Congress members from California and Arizona have co-sponsored a federal legislation that would protect workers in hot conditions and require the Occupational Safety and Health Administration to establish a federal heat stress standard.
Rep. Judy Chu from California first introduced the heat-stress bill as a member of the California State Assembly and has seen a "positive impact on workers' health and productivity."
The Asuncion Valdivia Heat Illness and Fatality Prevention Act requires OSHA to establish a federal requirement that workers in hot conditions have paid breaks in cool spaces, access to water and limitations on how long they can be exposed to heat. The bill is named after a worker who died from heatstroke after working 10 hours straight in 105-degree temperatures.
“According to a 2015 study by OSHA, exposure to heat led to 37 work-related deaths and 2,830 nonfatal occupation injuries and illnesses,” Chu said in a statement announcing the bill. “And it’s only expected to get worse. A new report released last week found that rising temperatures from global warming could cost the global economy as much as $69 trillion by 2100, thanks in part to the impact on workers’ health.”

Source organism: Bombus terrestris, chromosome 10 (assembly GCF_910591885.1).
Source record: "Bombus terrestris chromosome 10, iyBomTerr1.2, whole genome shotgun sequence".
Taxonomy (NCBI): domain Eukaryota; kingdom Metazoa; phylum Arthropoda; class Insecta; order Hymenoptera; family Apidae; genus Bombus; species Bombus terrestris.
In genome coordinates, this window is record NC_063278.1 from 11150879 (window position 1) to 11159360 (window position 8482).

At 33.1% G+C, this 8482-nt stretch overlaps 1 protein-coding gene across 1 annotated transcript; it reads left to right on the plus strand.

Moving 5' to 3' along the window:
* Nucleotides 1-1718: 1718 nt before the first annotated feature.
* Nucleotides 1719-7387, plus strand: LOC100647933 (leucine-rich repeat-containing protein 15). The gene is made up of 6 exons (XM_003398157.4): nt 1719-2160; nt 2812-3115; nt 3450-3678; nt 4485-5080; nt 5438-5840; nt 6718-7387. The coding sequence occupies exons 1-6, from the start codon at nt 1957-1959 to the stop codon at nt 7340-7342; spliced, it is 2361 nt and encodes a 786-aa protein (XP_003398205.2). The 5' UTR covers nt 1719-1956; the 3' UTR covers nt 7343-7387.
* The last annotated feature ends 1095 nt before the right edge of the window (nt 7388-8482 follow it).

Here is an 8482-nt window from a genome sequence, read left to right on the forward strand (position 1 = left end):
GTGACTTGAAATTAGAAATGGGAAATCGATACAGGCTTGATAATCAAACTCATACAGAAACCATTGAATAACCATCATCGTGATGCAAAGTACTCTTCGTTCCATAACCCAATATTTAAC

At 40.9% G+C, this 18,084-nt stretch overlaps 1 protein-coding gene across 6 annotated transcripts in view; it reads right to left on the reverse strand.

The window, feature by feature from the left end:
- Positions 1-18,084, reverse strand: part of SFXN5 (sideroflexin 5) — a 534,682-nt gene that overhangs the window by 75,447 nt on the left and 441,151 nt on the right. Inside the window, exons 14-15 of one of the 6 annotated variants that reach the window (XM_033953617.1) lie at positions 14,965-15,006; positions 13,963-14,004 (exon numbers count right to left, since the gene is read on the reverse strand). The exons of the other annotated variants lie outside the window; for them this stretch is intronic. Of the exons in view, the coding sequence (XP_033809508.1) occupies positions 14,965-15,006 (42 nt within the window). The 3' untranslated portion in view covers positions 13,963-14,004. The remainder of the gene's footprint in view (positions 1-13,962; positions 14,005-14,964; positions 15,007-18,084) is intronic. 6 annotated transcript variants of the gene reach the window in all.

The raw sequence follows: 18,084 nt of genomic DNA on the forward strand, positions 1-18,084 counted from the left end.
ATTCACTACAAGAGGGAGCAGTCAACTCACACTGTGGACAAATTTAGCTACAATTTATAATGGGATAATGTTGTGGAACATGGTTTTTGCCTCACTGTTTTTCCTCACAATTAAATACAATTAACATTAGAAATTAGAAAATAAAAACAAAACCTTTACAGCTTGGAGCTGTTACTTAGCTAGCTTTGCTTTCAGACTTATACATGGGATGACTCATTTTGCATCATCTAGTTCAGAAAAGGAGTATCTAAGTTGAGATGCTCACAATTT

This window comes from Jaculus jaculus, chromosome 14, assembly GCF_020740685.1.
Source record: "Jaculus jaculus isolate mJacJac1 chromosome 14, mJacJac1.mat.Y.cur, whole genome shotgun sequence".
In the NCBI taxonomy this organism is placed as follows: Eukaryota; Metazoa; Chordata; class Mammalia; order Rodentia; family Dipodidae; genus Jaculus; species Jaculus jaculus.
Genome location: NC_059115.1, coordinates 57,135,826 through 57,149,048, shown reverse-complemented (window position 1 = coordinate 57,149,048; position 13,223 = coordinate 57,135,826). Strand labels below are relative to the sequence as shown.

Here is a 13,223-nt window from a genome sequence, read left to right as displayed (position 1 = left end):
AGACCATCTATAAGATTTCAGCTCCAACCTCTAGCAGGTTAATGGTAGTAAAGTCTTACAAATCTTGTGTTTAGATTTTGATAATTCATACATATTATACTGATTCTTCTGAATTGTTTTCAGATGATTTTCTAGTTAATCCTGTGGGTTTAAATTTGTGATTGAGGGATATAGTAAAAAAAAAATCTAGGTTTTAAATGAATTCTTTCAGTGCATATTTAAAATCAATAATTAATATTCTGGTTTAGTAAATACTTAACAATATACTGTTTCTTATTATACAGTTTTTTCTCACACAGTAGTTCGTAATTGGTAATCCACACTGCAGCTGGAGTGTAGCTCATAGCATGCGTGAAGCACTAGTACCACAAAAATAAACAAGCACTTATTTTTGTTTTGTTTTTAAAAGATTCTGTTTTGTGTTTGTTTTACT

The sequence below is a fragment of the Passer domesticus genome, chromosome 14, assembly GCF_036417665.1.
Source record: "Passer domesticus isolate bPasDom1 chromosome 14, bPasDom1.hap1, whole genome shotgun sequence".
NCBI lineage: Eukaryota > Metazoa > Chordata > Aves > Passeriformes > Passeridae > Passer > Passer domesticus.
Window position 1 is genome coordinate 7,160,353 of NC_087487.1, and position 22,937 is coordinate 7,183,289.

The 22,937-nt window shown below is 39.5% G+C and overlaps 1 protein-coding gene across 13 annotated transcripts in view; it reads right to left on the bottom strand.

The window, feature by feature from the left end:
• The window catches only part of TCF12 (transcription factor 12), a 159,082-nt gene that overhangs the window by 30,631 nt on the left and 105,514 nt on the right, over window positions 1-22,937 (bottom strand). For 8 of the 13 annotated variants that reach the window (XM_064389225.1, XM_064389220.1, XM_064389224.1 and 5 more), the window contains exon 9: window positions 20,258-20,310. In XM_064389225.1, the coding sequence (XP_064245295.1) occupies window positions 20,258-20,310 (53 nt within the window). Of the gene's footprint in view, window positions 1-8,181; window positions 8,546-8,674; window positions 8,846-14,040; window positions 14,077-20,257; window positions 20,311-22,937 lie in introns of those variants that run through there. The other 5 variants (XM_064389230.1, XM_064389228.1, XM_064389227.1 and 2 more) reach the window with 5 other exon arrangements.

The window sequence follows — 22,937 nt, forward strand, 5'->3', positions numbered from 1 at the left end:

Construction workers suffer some of the highest rates of heat illnesses, according to bill co-sponsor Rep. Raul Grijalva of Arizona. Between 1992 and 2017, 815 U.S. workers died and more than 70,000 were seriously injured from heat-related events at work. California, Minnesota, and Washington already have heat-stress standards.